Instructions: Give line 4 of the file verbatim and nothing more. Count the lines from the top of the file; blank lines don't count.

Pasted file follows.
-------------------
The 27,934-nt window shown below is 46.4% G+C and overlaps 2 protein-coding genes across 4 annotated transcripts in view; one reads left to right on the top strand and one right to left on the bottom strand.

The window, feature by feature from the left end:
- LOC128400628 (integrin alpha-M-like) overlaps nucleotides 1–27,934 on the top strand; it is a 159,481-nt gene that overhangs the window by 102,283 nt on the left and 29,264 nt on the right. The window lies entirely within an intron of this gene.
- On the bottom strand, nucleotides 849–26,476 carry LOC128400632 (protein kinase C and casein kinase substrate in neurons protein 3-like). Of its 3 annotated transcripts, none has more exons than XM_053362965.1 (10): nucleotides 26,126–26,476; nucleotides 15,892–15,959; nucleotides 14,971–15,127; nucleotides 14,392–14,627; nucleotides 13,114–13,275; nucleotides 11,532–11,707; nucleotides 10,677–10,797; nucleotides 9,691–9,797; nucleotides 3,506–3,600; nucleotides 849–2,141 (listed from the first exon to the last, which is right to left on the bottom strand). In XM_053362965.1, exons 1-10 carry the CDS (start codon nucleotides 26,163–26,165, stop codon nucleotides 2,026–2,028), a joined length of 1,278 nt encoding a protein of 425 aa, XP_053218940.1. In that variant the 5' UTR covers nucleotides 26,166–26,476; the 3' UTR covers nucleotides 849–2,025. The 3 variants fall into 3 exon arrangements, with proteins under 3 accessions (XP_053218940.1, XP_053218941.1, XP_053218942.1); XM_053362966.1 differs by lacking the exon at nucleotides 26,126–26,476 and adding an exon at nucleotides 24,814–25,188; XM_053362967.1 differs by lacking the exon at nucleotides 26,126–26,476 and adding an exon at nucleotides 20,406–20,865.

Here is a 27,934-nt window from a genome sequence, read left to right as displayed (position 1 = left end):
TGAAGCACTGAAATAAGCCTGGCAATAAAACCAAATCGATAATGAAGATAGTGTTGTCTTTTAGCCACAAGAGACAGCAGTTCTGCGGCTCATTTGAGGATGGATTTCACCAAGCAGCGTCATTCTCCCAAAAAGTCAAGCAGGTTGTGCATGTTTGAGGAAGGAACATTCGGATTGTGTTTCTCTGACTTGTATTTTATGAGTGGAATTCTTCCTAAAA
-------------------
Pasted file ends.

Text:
- On the bottom strand, nucleotides 849–26,476 carry LOC128400632 (protein kinase C and casein kinase substrate in neurons protein 3-like). Of its 3 annotated transcripts, none has more exons than XM_053362965.1 (10): nucleotides 26,126–26,476; nucleotides 15,892–15,959; nucleotides 14,971–15,127; nucleotides 14,392–14,627; nucleotides 13,114–13,275; nucleotides 11,532–11,707; nucleotides 10,677–10,797; nucleotides 9,691–9,797; nucleotides 3,506–3,600; nucleotides 849–2,141 (listed from the first exon to the last, which is right to left on the bottom strand). In XM_053362965.1, exons 1-10 carry the CDS (start codon nucleotides 26,163–26,165, stop codon nucleotides 2,026–2,028), a joined length of 1,278 nt encoding a protein of 425 aa, XP_053218940.1. In that variant the 5' UTR covers nucleotides 26,166–26,476; the 3' UTR covers nucleotides 849–2,025. The 3 variants fall into 3 exon arrangements, with proteins under 3 accessions (XP_053218940.1, XP_053218941.1, XP_053218942.1); XM_053362966.1 differs by lacking the exon at nucleotides 26,126–26,476 and adding an exon at nucleotides 24,814–25,188; XM_053362967.1 differs by lacking the exon at nucleotides 26,126–26,476 and adding an exon at nucleotides 20,406–20,865.